Nutrition Column – Body Shape May Influence Risk for Certain Health Conditions

Look around and it’s easy to see that people come in a variety of shapes and sizes. For those of us carrying a few extra pounds, our shape may influence our risk for certain health conditions almost as much as our size. While it’s generally well known that being overweight or obese increases a person’s risk for several chronic health problems, including heart disease, type 2 diabetes and hypertension, it’s less well known that where our body stores those extra pounds can also affect our risk for certain chronic health conditions.

Apples vs. pears: The two main body shapes are classified as "apples" and "pears" based on the two different areas of the body where people tend to store excess fat. Apple-shaped people store excess body fat in their abdomen, mainly around the stomach and chest. Pear-shaped people store excess body fat below the waist in the hips, thighs and buttocks.

Several research studies have demonstrated that carrying excess abdominal fat (having an "apple" shape) increases the risk for type 2 diabetes, heart disease and hypertension. It’s thought that excess abdominal fat is more resistant to the actions of insulin, thereby increasing the risk for diabetes. The development of diabetes, in turn, increases the risk for heart disease and hypertension. Pear-shaped people, on the other hand, don’t seem to have as high a risk for developing type 2 diabetes, heart disease and hypertension, but the excess weight carried below the waistline may contribute to varicose veins and orthopedic problems.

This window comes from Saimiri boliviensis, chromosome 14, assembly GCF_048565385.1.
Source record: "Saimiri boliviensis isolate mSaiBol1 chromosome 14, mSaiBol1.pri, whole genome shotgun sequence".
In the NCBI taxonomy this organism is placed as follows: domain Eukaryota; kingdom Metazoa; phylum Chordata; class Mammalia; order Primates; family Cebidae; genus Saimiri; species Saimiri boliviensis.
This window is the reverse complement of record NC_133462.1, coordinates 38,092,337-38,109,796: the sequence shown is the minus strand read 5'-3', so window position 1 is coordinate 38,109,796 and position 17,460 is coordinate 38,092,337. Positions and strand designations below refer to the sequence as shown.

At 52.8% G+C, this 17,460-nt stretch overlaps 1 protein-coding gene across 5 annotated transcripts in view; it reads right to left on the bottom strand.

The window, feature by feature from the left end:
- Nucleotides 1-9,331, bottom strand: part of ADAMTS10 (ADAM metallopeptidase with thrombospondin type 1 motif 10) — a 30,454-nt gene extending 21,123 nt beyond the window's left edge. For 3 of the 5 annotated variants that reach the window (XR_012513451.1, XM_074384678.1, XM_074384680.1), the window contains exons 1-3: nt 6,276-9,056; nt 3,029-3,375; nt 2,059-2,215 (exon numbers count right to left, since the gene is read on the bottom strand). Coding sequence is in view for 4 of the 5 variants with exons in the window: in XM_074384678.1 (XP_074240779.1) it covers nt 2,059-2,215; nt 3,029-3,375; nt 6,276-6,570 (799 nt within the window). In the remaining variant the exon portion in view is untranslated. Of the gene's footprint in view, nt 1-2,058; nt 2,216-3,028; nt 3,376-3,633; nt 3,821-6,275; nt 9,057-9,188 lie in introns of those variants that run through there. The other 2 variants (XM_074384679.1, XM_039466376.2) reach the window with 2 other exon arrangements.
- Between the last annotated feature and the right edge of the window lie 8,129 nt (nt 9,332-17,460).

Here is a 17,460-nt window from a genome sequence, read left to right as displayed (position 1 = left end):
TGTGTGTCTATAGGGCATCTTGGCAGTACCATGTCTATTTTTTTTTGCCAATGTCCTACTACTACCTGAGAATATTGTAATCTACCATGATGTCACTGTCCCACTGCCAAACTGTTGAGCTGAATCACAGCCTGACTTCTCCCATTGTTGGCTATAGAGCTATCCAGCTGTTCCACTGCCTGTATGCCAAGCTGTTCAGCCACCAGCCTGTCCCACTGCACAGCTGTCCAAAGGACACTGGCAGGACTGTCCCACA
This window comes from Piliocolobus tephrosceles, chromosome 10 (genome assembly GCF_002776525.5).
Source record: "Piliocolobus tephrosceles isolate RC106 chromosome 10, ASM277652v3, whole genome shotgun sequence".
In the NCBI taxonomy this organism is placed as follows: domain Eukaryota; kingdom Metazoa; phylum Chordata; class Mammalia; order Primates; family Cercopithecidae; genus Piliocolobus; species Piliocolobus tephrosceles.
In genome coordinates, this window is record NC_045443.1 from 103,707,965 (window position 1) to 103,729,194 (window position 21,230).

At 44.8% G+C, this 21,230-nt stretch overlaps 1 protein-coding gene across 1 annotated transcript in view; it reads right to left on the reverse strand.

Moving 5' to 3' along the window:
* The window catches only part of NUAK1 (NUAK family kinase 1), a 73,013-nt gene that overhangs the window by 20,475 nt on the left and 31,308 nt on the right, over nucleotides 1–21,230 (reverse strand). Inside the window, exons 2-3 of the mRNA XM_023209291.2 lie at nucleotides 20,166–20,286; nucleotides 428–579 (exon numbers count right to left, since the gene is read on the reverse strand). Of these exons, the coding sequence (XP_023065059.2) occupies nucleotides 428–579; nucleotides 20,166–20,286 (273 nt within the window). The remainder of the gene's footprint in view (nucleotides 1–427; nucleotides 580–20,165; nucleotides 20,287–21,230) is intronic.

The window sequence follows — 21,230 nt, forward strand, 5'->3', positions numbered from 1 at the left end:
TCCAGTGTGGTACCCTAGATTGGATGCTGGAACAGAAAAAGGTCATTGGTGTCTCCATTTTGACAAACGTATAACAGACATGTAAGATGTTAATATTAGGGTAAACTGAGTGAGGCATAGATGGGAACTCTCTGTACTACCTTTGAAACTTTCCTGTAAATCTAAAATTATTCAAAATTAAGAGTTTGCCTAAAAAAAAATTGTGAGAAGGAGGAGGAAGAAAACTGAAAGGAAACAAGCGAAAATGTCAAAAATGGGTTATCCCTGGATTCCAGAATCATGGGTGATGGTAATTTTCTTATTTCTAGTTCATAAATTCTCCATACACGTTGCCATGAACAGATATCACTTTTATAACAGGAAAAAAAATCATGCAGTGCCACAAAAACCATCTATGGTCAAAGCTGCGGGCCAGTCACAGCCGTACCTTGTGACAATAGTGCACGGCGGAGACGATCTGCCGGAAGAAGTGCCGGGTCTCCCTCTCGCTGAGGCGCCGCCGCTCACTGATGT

Determining your body shape: To determine if you are an apple or a pear, use one of the following three methods:

  • Stand in front of a full-length mirror, preferably nude, take a look at your body shape and decide where the majority of your excess weight is stored.
  • Assess your abdominal fat using a tape measure. Measure your waist just above the hipbone while you breathe out. To ensure an accurate measurement, don’t cinch the tape measure or pull in your stomach. Health risks appear to increase for women whose waist measures greater than 35 inches and for men whose waist measures more than 40 inches.
  • Calculate your waist-to-hip ratio, or WHR. Measure your waist at the smallest part and your hips at the widest part. Then divide your waist measurement by your hip measurement. The answer is your WHR. For example, if your waist is 32 inches and your hips 40 inches, your WHR is 0.80. A healthy WHR for women is 0.80 or below and for men is 1.0 or below.

The bottom line: A person’s body shape as well as their size influence the risk for many chronic health conditions. Whether you are an apple or a pear, if you are overweight or obese, consider taking action to improve your weight by eating healthfully and being more active. The good news is that when apples lose weight, they tend to lose it in the upper body, especially the stomach, and thus lower their risk. When pears lose weight, they also have a tendency to lose it in the upper body, meaning their overall shape may not change that much, but they are carrying around less weight, which helps with vein and orthopedic problems.